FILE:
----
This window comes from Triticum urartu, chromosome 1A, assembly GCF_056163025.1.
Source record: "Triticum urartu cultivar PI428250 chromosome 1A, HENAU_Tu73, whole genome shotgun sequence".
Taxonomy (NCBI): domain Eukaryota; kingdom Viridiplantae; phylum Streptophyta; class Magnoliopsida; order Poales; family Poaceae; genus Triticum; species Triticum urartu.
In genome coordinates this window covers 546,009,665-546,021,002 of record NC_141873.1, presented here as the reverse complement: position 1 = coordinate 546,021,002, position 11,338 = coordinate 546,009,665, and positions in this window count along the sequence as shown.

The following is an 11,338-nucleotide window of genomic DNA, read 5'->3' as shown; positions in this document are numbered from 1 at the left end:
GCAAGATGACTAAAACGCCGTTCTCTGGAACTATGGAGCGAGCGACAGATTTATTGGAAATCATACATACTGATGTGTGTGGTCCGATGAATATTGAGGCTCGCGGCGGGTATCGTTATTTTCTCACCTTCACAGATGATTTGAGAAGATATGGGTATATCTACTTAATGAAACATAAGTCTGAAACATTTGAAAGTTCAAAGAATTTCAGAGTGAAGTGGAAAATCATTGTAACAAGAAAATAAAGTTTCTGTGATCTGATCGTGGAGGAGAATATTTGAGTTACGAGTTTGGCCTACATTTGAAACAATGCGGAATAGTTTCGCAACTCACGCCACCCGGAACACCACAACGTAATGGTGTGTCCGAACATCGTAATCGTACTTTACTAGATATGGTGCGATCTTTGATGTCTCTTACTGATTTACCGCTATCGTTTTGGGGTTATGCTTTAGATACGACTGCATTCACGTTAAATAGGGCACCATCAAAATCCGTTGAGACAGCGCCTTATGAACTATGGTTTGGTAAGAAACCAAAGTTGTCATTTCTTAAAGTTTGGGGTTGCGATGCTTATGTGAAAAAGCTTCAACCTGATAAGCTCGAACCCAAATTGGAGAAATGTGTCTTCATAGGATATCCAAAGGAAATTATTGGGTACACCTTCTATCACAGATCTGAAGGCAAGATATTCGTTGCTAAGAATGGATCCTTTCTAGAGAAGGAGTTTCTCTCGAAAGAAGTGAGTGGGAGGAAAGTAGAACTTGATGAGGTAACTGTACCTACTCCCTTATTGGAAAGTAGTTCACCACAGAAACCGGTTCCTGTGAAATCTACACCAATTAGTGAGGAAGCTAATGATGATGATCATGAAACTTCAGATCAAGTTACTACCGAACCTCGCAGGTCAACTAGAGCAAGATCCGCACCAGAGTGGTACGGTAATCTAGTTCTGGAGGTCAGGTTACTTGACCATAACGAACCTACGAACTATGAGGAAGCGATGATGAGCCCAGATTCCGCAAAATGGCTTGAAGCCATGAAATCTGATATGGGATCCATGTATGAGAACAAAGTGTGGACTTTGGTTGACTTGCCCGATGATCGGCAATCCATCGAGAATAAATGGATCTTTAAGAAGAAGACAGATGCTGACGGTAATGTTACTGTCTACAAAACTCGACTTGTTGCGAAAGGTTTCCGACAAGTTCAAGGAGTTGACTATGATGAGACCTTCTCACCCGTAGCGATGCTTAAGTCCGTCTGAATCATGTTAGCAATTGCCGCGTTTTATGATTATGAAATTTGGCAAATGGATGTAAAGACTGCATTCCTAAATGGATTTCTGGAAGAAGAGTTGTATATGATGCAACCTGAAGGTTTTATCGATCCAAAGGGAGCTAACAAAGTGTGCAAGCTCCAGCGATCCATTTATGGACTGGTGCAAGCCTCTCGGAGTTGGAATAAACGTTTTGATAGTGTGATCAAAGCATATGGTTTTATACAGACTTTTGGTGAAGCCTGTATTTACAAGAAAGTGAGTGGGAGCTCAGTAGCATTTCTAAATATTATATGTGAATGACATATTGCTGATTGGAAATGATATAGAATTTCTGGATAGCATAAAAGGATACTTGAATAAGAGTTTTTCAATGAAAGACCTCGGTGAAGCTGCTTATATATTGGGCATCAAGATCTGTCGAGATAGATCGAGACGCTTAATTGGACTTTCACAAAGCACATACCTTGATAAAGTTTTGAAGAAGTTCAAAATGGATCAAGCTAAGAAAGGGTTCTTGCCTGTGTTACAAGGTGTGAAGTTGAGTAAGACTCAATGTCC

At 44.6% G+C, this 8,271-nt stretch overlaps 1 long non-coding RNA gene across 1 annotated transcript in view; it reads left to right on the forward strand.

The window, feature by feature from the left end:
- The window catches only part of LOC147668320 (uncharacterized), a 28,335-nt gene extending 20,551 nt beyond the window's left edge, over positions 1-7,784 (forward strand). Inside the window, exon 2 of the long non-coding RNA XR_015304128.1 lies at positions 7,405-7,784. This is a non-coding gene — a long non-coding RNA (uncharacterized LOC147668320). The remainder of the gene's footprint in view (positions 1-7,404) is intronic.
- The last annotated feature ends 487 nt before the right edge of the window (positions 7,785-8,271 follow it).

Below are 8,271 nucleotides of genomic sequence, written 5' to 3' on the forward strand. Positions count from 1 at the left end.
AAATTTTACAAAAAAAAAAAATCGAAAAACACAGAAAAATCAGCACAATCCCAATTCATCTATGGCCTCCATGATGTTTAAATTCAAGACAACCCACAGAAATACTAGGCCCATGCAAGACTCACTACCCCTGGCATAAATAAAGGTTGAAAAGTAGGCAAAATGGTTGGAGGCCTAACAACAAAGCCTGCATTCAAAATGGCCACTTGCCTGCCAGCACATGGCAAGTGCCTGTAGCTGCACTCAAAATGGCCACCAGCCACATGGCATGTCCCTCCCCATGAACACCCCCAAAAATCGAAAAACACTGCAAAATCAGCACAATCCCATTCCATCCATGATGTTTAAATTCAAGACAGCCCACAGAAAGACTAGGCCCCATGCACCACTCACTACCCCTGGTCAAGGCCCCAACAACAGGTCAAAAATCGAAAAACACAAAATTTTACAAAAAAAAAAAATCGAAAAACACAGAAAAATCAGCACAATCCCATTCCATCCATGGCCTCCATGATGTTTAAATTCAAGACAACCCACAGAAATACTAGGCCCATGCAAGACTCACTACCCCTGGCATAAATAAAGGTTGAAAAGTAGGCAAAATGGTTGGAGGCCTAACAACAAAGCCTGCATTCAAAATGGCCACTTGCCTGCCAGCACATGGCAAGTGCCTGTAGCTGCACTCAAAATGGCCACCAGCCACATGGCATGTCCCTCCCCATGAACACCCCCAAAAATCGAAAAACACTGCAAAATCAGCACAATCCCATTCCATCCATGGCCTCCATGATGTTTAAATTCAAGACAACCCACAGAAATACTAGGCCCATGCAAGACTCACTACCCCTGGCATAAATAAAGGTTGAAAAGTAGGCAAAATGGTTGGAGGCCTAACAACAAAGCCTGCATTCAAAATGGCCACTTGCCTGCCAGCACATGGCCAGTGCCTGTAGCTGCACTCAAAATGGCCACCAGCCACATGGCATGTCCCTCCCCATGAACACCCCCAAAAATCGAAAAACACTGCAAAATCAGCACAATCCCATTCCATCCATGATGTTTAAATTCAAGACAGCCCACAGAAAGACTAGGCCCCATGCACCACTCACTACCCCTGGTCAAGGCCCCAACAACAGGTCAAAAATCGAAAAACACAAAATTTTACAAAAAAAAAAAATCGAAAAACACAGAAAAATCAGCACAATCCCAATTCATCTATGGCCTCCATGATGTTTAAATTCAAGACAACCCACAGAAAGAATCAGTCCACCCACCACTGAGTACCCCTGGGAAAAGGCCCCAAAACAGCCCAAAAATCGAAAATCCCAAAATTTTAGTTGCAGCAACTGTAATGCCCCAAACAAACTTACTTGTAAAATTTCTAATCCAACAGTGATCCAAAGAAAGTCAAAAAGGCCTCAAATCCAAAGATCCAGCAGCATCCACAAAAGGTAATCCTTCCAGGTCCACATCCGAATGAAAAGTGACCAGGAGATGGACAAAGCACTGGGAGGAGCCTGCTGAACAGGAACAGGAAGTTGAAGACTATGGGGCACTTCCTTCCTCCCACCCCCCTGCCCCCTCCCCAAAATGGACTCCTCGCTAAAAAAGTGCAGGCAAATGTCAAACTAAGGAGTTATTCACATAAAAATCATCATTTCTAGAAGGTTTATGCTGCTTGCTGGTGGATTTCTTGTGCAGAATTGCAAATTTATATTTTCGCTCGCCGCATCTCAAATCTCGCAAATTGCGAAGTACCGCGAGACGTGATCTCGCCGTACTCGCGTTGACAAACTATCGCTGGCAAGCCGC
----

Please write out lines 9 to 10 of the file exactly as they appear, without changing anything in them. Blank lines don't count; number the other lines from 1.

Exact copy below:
- The window catches only part of LOC147668320 (uncharacterized), a 28,335-nt gene extending 20,551 nt beyond the window's left edge, over positions 1-7,784 (forward strand). Inside the window, exon 2 of the long non-coding RNA XR_015304128.1 lies at positions 7,405-7,784. This is a non-coding gene — a long non-coding RNA (uncharacterized LOC147668320). The remainder of the gene's footprint in view (positions 1-7,404) is intronic.
- The last annotated feature ends 487 nt before the right edge of the window (positions 7,785-8,271 follow it).